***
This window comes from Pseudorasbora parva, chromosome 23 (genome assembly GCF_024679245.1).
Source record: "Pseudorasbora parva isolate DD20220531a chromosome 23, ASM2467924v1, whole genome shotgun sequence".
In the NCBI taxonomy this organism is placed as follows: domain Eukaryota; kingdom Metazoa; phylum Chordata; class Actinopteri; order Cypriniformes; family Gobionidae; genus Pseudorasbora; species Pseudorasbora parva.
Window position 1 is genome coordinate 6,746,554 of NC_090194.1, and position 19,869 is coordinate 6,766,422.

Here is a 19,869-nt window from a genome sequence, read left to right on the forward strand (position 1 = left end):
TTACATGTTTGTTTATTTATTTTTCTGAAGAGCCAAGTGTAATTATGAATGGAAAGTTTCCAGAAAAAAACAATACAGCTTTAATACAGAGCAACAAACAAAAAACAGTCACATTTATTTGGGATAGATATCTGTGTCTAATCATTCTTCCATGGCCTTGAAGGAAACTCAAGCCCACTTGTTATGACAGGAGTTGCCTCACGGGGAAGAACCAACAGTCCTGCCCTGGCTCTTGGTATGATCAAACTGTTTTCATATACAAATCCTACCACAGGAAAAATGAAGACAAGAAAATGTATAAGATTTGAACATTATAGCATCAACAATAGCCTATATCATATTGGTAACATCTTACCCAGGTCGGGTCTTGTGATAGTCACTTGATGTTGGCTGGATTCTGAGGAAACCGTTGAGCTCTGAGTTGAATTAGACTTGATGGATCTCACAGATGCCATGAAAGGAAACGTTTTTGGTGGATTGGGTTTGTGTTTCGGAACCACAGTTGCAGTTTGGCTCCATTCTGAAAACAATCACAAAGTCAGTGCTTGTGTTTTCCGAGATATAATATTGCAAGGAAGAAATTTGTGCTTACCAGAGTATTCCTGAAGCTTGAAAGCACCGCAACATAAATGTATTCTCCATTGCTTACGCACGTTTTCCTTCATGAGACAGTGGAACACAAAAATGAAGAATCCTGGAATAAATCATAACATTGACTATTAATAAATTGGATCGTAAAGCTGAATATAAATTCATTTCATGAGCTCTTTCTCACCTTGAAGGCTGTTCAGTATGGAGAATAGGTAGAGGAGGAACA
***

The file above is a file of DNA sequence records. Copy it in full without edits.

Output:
This window comes from Pseudorasbora parva, chromosome 23 (genome assembly GCF_024679245.1).
Source record: "Pseudorasbora parva isolate DD20220531a chromosome 23, ASM2467924v1, whole genome shotgun sequence".
In the NCBI taxonomy this organism is placed as follows: domain Eukaryota; kingdom Metazoa; phylum Chordata; class Actinopteri; order Cypriniformes; family Gobionidae; genus Pseudorasbora; species Pseudorasbora parva.
Window position 1 is genome coordinate 6,746,554 of NC_090194.1, and position 19,869 is coordinate 6,766,422.

Here is a 19,869-nt window from a genome sequence, read left to right on the forward strand (position 1 = left end):
TTACATGTTTGTTTATTTATTTTTCTGAAGAGCCAAGTGTAATTATGAATGGAAAGTTTCCAGAAAAAAACAATACAGCTTTAATACAGAGCAACAAACAAAAAACAGTCACATTTATTTGGGATAGATATCTGTGTCTAATCATTCTTCCATGGCCTTGAAGGAAACTCAAGCCCACTTGTTATGACAGGAGTTGCCTCACGGGGAAGAACCAACAGTCCTGCCCTGGCTCTTGGTATGATCAAACTGTTTTCATATACAAATCCTACCACAGGAAAAATGAAGACAAGAAAATGTATAAGATTTGAACATTATAGCATCAACAATAGCCTATATCATATTGGTAACATCTTACCCAGGTCGGGTCTTGTGATAGTCACTTGATGTTGGCTGGATTCTGAGGAAACCGTTGAGCTCTGAGTTGAATTAGACTTGATGGATCTCACAGATGCCATGAAAGGAAACGTTTTTGGTGGATTGGGTTTGTGTTTCGGAACCACAGTTGCAGTTTGGCTCCATTCTGAAAACAATCACAAAGTCAGTGCTTGTGTTTTCCGAGATATAATATTGCAAGGAAGAAATTTGTGCTTACCAGAGTATTCCTGAAGCTTGAAAGCACCGCAACATAAATGTATTCTCCATTGCTTACGCACGTTTTCCTTCATGAGACAGTGGAACACAAAAATGAAGAATCCTGGAATAAATCATAACATTGACTATTAATAAATTGGATCGTAAAGCTGAATATAAATTCATTTCATGAGCTCTTTCTCACCTTGAAGGCTGTTCAGTATGGAGAATAGGTAGAGGAGGAACA